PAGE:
Clauses Noted: 1
Publication: The Sunday Times
Mr David Yallop complained to the Press Complaints Commission through Hextalls Solicitors that an article headlined “Stranger than fiction”, published in The Sunday Times Magazine on 16 January 2005, contained inaccuracies in breach of Clause 1 (Accuracy) of the Code of Practice. He also complained that the newspaper had failed to co-operate properly with the PCC in breach of the preamble to the Code.
The complaint about the newspaper’s conduct during the PCC investigation was upheld. No further action was taken under Clause 1 following the newspaper’s offer of a correction.
The article was a feature on controversial aspects of the history of the Catholic Church. The complainant – author of “In God’s Name”, an investigation into the death of Pope John Paul I in 1978 – said that the article had misrepresented the content and conclusions of his book.
The Commission’s usual approach is to try to resolve such matters amicably, without the need for formal adjudication. During negotiations, however, the newspaper published a correction without the complainant’s approval and in spite of a request from the Commission not to do so. The complainant argued that such unilateral publication led to a failure to co-operate adequately with the Commission in breach of the Code. Moreover, the correction – which did not include an apology – had not been given due prominence.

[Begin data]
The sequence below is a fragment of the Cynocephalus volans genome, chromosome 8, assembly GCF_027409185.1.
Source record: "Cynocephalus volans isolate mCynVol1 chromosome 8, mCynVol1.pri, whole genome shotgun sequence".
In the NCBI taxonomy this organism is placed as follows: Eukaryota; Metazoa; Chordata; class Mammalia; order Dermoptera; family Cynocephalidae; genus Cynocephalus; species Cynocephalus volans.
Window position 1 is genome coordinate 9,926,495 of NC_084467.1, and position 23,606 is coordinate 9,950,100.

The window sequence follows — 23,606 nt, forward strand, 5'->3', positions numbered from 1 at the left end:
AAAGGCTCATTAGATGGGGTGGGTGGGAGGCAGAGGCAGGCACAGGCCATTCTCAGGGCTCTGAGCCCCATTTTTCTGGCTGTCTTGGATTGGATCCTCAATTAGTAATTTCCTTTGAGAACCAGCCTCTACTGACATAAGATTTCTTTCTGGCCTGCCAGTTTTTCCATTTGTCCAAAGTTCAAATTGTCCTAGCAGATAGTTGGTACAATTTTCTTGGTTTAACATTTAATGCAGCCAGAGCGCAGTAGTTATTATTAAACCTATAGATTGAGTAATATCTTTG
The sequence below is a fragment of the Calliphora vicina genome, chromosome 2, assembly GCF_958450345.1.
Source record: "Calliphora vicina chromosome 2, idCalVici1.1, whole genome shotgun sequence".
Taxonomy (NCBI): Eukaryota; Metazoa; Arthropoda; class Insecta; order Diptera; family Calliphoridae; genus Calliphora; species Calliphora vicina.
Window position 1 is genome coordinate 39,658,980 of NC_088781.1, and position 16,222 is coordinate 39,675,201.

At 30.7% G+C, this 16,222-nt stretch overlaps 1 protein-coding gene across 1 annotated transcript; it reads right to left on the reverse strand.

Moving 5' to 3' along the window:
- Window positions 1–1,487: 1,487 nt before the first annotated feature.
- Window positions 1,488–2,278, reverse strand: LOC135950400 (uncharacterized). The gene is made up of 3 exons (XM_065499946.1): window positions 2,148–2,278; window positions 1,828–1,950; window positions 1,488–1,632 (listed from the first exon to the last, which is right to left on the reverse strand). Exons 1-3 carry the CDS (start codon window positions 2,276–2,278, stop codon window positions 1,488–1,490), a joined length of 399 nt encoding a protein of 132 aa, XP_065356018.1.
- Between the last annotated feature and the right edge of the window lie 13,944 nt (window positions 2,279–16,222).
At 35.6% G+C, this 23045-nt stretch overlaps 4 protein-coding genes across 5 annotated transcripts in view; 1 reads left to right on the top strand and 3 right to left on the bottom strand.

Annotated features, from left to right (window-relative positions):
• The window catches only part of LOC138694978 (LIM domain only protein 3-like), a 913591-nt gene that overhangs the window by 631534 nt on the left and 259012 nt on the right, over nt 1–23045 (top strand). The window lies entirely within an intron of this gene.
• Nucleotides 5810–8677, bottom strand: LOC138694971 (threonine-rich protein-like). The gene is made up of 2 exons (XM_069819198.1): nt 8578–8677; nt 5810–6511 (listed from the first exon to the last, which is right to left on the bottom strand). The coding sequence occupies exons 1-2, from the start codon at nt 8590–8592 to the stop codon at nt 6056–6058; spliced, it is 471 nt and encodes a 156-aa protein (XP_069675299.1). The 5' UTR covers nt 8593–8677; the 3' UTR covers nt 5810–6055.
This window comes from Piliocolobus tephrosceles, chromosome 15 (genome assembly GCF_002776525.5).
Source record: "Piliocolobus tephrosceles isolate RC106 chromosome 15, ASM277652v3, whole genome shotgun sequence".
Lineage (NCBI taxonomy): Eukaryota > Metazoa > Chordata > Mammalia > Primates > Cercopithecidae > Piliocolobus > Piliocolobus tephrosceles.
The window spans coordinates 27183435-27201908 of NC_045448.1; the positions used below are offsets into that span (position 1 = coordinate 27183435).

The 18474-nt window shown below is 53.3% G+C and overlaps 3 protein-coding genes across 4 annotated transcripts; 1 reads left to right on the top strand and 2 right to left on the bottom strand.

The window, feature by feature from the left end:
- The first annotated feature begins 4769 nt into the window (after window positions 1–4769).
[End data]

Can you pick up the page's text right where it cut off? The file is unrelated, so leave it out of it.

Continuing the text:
The Commission considered that the wording of the correction adequately addressed the significant points of contention and was therefore sufficient under the terms of the Code. Given the nature of the inaccuracies – which referred, in the main, to the newspaper’s interpretation of the complainant’s book – this was not an occasion on which an apology was necessary. In addition, the Commission decided that publishing the text in the designated corrections section of the newspaper, under the heading “Correction”, satisfied the Code’s requirements on due prominence.
However, the Commission had serious concerns about the manner in which the newspaper had approached its attempts to resolve the matter. Publishing a correction which had not been agreed with the complainant, despite a request from the Commission not to do so, was neither within the spirit of the system of self-regulation nor within the letter of the Code of Practice which requires editors to co-operate with the PCC in the resolution of complaints. This – coupled with the length of time taken by the newspaper to respond to the complaint – represented a breach of the Code for which the Commission censured the editor.
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